ESI Source. The ESI source consisted of a chemically etched, 20-μm-i.d. emitter [Ref. 30] connected to a transfer capillary (150 μm, Polymicro Technologies, Phoenix, Ariz.) using a zero dead volume stainless steel union (Valco Instrument Co. Inc., Houston, Tex.). Sample solutions were infused using a syringe pump (Harvard Apparatus, Holliston, Mass.) at a flow rate of 300 nL/min. High voltage used to sustain the electrospray ionization (ESI) source was applied through a stainless steel union by a current-limited four-channel power supply (Ultravolt, Ronkonkoma, N.Y.) and held ˜2400 V above the heated capillary inlet (150° C.). The electrospray-generated ion plume was sampled using a 64-mm-long transfer capillary with an inner diameter of 0.43 mm. Potential applied to the heated transfer capillary was 210 V higher than the ion mobility drift tube voltage.

Example 2 Ion Mobility-Quadrupole-Time-of-Flight Mass Spectrometer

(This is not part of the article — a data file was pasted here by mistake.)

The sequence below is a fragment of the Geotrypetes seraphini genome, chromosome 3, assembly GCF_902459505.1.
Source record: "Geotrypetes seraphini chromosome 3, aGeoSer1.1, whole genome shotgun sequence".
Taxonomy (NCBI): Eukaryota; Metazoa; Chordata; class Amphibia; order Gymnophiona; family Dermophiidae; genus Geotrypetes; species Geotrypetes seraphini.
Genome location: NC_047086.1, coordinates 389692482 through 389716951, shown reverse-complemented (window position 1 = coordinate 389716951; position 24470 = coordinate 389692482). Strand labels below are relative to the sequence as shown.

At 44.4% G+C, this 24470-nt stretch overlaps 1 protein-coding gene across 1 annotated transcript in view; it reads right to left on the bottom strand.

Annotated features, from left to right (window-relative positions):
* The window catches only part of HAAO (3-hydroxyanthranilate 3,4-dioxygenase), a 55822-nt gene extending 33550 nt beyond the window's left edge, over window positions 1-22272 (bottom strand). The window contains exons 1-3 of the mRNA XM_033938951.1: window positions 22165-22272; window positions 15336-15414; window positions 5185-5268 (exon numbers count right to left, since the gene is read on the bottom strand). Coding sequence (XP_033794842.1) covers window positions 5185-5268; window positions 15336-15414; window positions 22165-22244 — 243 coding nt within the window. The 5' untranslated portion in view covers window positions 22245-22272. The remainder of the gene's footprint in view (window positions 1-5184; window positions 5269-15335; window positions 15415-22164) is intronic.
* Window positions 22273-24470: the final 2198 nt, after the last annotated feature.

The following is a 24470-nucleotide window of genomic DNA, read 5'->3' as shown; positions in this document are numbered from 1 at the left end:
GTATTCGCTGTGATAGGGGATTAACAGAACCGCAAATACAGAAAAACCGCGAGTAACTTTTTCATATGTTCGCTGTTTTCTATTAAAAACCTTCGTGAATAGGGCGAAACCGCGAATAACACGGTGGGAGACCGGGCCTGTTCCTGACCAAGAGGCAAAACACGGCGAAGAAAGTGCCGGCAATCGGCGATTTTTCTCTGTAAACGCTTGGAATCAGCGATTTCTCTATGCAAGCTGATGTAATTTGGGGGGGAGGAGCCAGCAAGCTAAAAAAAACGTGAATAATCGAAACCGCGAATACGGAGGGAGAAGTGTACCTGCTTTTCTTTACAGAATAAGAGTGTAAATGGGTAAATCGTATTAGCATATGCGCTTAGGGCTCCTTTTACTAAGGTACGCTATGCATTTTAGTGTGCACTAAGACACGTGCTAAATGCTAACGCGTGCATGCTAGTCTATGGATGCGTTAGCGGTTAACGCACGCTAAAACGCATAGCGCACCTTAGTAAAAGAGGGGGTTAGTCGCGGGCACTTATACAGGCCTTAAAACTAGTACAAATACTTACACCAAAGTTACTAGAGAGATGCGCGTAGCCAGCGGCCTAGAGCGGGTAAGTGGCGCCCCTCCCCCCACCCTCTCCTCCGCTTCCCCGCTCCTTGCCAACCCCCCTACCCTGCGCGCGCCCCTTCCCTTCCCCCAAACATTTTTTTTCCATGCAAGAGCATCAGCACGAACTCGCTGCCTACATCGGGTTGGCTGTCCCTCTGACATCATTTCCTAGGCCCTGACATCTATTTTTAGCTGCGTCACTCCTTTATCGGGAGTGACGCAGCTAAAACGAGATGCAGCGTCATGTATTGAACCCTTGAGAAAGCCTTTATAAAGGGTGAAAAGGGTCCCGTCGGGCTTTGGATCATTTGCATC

The current ion mobility system was comprised of four units, each of which contained 21 0.5-mm-thick copper drift rings [80 mm outer diameter (o.d.) X 55 mm inner diameter (i.d.)] separated by ˜10-mm spacers comprised of polytetrafluoroethylene, also known as TEFLON®, and connected in series with 1-MΩ high-precision resistors. High voltage for the ion mobility drift cell was supplied by the same four-channel power supply used to drive the ESI source. An 80-mm-long conventional ion funnel located at the terminus of the ion mobility drift cell was used to refocus the disperse ion clouds that exited the IMS drift cell. Inner diameters of the ring electrodes (0.5 mm thick separated by 0.5-mm TEFLON® sheets) decreased linearly from 51 mm to 2.5 mm at the conductance limit, which was held at 35 V. Custom-built power supplies were used to apply rf-voltages and dc-voltages across the brass electrodes in the outlet portion of the IFT. Peak-to-peak rf-voltage was 115 Vp-p at a frequency of 500 kHz, and the dc-gradient electric field was adjusted to match the electric field within the IMS drift cell. Pressures (2-4 Torr) inside the IFT and ion mobility drift cell were monitored using a capacitance manometer and regulated using a leak valve that passed dry, high-purity nitrogen into the drift chamber. To maintain a buffer gas flow counter to the direction of ion velocity, the pressure in the drift cell was maintained ˜30 mTorr higher than the IFT. For IMS experiments using 4 Torr N2, an electric field of ˜16 V/cm was established throughout the IMS drift cell and rear ion funnel. For 2 Torr IMS experiments, the same Townsend number was maintained. Unless stated otherwise, all IMS experiments were conducted at 20±1° C. A shielded Faraday plate was placed immediately following the conductance limit in the outlet portion of the IFT for conducting ion current measurements. Ion signals were amplified using a current amplifier (Keithley Instruments, Inc., Cleveland, Ohio); data were recorded using a oscilloscope (e.g., a TDS-784C oscilloscope, Tektronix, Richardson, Tex.). For experiments employing a TOF mass spectrometer as a detector, a segmented quadrupole consisting of two 11-mm sections following the conductance limit of the rear ion funnel served to optimize ion transmission through a 2.5-mm conductance limit (˜15 V). The two sections of the quadrupole were biased to 30 and 22 V, with an rf-potential of 200 Vp-p at a frequency of 700 kHz. The chamber between the IMS cell and quadrupole time-of-flight (Q-TOF) mass spectrometer was evacuated using a mechanical pump (Alcatel 2033, Adixen-Alcatel, Hingham, Mass.) to a pressure of ˜300 mTorr. Once into the Q0 or collisional quadrupole of the modified commercial Q-TOF (MDS Sciex, Q-Star Pulsar, Concord, Canada), the ions were guided into the pulsing region of the Q-TOF operated at ˜7 kHz, which spanned a mass range of 50-2000 m/z. The ion optics of the Q-TOF system were optimized to maximize ion transmission and signal intensity while minimizing the ion transit time to the detector. Data were recorded using a 10-GHz time-to-digital converter interfaced to a custom built software package. Timing sequence of the ion mobility experiment was synchronized with the pulsing frequency of the Q-TOF and controlled using a timing card.